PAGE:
As to the defendant's rights under the fifth amendment to the Federal constitution he admits that prior to the taping of his responses he had been given his full Miranda warnings. However, he contends that he should also have been warned that his responses would be recorded on audio-video tape and that the tape could be used as evidence against him. Such additional warnings were not required. Under the circumstances present the officers who witnessed the responses were competent to testify thereto and to describe the same. Following the rationale in Lopez and White the recorded responses would likewise be competent. These recorded responses were introduced and received into evidence as an aid to the oral testimony which was given by the officers who had witnessed the performance.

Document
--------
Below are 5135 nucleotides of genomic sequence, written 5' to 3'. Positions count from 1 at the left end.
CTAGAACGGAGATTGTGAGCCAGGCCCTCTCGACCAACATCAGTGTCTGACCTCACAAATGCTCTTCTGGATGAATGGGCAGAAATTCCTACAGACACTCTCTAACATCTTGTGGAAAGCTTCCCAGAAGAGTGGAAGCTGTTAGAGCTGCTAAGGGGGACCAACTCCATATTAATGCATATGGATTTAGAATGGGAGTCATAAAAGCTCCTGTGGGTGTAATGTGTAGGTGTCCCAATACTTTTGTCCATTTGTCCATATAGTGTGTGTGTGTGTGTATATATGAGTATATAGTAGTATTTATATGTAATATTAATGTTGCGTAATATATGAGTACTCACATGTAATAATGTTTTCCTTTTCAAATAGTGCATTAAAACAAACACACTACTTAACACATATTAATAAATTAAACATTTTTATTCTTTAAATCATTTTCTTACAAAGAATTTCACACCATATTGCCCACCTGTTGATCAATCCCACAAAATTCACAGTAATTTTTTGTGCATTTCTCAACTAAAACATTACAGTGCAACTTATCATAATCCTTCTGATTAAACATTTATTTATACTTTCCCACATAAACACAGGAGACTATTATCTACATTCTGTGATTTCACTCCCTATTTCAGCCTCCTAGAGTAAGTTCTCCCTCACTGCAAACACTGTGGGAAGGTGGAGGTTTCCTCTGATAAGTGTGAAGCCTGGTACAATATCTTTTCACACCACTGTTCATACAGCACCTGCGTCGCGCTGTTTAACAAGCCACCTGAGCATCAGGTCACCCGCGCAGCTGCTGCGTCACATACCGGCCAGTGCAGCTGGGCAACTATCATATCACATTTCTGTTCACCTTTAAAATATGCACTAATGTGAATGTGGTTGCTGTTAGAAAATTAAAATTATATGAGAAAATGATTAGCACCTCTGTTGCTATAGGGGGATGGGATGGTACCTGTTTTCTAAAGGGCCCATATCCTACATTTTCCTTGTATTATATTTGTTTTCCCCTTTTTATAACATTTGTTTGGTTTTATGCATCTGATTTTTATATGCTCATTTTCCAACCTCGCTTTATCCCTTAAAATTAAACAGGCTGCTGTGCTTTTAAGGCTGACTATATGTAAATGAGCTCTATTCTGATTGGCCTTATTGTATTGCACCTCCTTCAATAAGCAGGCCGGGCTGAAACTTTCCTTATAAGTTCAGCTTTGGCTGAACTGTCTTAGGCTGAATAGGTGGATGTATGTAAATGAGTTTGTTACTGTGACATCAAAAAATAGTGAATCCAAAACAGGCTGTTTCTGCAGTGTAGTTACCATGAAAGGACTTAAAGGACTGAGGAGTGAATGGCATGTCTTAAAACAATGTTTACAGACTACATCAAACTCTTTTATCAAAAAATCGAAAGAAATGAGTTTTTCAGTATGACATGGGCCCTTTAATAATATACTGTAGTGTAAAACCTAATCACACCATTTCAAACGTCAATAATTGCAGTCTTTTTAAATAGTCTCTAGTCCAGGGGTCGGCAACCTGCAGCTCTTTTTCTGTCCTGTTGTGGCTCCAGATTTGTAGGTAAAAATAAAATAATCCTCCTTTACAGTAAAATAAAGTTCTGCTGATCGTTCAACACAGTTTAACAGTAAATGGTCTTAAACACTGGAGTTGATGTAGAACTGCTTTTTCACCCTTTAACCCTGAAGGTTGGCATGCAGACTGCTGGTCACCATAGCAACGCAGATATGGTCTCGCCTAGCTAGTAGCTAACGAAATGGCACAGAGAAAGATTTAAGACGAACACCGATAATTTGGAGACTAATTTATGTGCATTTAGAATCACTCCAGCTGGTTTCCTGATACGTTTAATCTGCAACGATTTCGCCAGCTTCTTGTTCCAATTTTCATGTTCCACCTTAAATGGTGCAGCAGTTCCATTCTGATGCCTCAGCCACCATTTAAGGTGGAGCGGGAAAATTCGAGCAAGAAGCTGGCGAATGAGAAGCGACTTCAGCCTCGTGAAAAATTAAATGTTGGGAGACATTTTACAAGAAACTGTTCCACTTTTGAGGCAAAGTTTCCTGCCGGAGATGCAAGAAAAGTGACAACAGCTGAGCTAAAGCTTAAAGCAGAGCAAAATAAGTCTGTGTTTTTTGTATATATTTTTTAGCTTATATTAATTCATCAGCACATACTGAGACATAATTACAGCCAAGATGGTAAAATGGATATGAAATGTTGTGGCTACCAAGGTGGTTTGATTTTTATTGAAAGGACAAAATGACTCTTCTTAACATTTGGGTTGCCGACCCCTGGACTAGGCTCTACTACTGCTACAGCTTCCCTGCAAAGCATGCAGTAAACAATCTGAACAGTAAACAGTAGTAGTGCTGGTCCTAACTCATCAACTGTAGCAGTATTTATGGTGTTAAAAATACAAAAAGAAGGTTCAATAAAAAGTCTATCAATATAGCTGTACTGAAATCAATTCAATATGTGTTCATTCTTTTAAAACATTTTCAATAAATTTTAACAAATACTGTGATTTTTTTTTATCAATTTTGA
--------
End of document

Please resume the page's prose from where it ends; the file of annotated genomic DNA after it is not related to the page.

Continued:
The defendant stipulates that the full Miranda warnings were given at the beginning of the recording. Although the tape does not record the defendant specifically saying that he waives these rights, he did as the warnings were being given say that he was acquainted with his rights and he stated that he would participate in the tests. He did so and also answered questions which were asked by an officer. The waiver of defendant's rights is not to be found solely in the language employed but may be found in a combination of the articulation and surrounding circumstances. (See People v. Hill, 39 Ill.2d 125.) The acknowledgment by the defendant that he was acquainted with his rights and his willingness to participate in the tests and questioning manifested an intent to waive his rights as ennunciated in Miranda. In view of the warnings that were given and the waiver by the defendant of his constitutional rights, it is not necessary for us to critically analyze the film and the recording to ascertain whether the responses recorded are such as fall within the protection of the fifth amendment or whether they constitute only physical evidence. (See Schmerber v. California, 384 U.S. 757, 16 L.Ed.2d 908, 86 S.Ct. 1826.) We perceive that certain responses of an accused during such tests and interrogation may be testimonial in nature and thus protected as contrasted to physical or identification evidence. However, the admonishment and waiver by the defendant in this case effectively waived his privilege against self-incrimination as to any responses which may have come within the protection of the fifth amendment.